Q: Can you tell me the advantages of using the AAC format compared to using MP3? If AAC is better for clarity or what not, can I convert my whole library in a few simple steps? What’s involved in making that happen?
A: AAC is said to offer better quality than MP3 at the same bit rate. That said, if you already have a lot of music in MP3 format, it’s not worth changing it. First, if you convert your music from MP3 to AAC, you’ll probably lose quality; at best, the music will sound as it did in MP3 format; at worst, the fact that iTunes has to decompress then recompress the music will make it sound worse.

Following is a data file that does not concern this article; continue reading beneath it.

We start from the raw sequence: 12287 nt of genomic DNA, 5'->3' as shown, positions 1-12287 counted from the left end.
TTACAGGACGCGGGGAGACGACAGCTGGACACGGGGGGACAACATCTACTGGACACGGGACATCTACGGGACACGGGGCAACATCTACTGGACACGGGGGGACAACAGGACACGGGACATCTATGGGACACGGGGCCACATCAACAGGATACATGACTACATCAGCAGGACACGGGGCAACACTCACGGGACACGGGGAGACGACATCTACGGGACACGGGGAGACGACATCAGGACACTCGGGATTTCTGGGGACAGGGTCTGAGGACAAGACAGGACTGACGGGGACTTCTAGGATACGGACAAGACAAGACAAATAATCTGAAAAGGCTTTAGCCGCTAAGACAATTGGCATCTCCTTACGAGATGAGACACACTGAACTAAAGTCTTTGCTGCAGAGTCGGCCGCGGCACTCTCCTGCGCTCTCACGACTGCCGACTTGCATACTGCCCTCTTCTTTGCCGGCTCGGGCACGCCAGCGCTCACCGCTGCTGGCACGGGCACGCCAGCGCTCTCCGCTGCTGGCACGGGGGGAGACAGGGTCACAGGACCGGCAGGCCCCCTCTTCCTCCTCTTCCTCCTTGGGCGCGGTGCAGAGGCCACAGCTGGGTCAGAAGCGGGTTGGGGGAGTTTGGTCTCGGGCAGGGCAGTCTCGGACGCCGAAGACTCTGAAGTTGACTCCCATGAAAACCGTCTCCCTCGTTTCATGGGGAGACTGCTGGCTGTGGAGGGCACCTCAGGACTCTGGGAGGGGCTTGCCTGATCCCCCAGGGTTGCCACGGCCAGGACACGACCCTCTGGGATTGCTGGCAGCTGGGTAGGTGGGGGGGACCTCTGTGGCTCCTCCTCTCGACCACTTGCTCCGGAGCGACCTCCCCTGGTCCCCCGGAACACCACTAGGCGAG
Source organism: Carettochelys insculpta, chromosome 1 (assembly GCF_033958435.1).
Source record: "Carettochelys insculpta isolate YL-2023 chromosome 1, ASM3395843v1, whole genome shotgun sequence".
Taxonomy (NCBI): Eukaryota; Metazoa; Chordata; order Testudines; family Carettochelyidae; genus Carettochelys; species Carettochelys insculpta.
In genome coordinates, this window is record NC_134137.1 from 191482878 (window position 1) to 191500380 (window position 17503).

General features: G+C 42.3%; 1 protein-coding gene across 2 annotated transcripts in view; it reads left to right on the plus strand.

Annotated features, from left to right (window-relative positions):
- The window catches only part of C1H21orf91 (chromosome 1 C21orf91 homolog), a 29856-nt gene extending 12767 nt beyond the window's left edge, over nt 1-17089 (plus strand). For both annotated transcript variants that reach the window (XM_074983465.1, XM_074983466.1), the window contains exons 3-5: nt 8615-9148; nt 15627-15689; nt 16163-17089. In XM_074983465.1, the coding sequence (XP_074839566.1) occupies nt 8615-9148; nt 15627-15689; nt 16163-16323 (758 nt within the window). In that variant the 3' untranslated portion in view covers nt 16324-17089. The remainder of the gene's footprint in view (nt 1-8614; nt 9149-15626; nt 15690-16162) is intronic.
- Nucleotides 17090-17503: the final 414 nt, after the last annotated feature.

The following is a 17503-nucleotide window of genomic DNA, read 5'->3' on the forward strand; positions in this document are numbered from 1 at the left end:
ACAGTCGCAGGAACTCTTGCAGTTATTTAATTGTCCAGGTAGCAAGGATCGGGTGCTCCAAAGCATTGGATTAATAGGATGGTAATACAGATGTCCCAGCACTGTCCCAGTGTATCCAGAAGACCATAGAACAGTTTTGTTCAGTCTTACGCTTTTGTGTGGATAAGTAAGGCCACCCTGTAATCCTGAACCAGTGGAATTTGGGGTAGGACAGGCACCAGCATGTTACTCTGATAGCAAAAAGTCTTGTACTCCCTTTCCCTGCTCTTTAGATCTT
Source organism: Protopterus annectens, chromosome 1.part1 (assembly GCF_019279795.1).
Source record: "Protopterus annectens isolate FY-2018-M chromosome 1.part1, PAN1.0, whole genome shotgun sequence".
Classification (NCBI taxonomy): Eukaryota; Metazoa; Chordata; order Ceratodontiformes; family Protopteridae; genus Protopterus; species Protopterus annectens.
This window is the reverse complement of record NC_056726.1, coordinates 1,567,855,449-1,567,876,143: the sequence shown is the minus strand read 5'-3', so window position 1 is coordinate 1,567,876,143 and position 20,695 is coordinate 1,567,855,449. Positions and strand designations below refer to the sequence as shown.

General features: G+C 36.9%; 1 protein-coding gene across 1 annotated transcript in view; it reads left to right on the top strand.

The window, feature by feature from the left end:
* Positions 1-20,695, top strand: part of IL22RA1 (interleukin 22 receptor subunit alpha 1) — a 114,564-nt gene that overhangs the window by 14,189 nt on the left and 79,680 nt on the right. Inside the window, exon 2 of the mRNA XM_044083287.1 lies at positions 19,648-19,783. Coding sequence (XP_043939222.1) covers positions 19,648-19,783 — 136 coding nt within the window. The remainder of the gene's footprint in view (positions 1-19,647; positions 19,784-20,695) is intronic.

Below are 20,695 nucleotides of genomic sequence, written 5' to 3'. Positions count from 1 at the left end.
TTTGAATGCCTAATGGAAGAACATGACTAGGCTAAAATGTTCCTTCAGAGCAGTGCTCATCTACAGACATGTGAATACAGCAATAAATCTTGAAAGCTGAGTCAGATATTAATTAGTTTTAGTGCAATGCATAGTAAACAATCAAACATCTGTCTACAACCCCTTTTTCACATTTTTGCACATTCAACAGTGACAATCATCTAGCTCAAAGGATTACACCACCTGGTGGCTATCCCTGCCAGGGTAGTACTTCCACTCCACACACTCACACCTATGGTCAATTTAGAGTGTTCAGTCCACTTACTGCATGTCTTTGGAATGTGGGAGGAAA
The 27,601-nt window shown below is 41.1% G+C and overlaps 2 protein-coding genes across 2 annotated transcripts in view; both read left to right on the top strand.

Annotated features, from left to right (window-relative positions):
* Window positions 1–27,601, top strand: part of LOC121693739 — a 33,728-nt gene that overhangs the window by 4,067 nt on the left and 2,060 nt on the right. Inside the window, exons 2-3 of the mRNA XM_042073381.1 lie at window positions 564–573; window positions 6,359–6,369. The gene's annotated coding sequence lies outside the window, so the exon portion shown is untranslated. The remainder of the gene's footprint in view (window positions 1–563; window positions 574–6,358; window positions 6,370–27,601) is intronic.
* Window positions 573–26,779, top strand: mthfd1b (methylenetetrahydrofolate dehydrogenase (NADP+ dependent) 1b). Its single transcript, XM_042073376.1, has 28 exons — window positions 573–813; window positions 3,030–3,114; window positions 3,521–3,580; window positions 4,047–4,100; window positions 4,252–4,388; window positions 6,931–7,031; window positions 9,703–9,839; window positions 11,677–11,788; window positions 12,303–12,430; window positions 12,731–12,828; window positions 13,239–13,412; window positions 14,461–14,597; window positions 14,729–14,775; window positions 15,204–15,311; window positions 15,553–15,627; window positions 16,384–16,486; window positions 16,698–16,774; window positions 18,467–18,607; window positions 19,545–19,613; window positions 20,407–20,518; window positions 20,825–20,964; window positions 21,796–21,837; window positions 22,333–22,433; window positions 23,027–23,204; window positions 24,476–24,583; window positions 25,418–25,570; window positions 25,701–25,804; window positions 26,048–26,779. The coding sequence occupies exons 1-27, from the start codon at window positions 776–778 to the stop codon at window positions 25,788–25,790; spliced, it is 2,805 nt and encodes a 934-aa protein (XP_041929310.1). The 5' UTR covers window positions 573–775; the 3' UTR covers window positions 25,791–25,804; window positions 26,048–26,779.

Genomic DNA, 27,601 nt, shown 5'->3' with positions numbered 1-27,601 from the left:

You can certainly re-import your CDs to AAC format if you wish, and replace your MP3 files. For most purposes, AAC files at 160 kbps sound excellent; about as good as 192 kbps MP3 files. This means you save a bit of space using lower bit rate files.
However, if you think you might ever want to listen to your music on a non-Apple music player, don’t convert your music to AAC. Very few music players other than the iPod currently support AAC, though this may change in the future.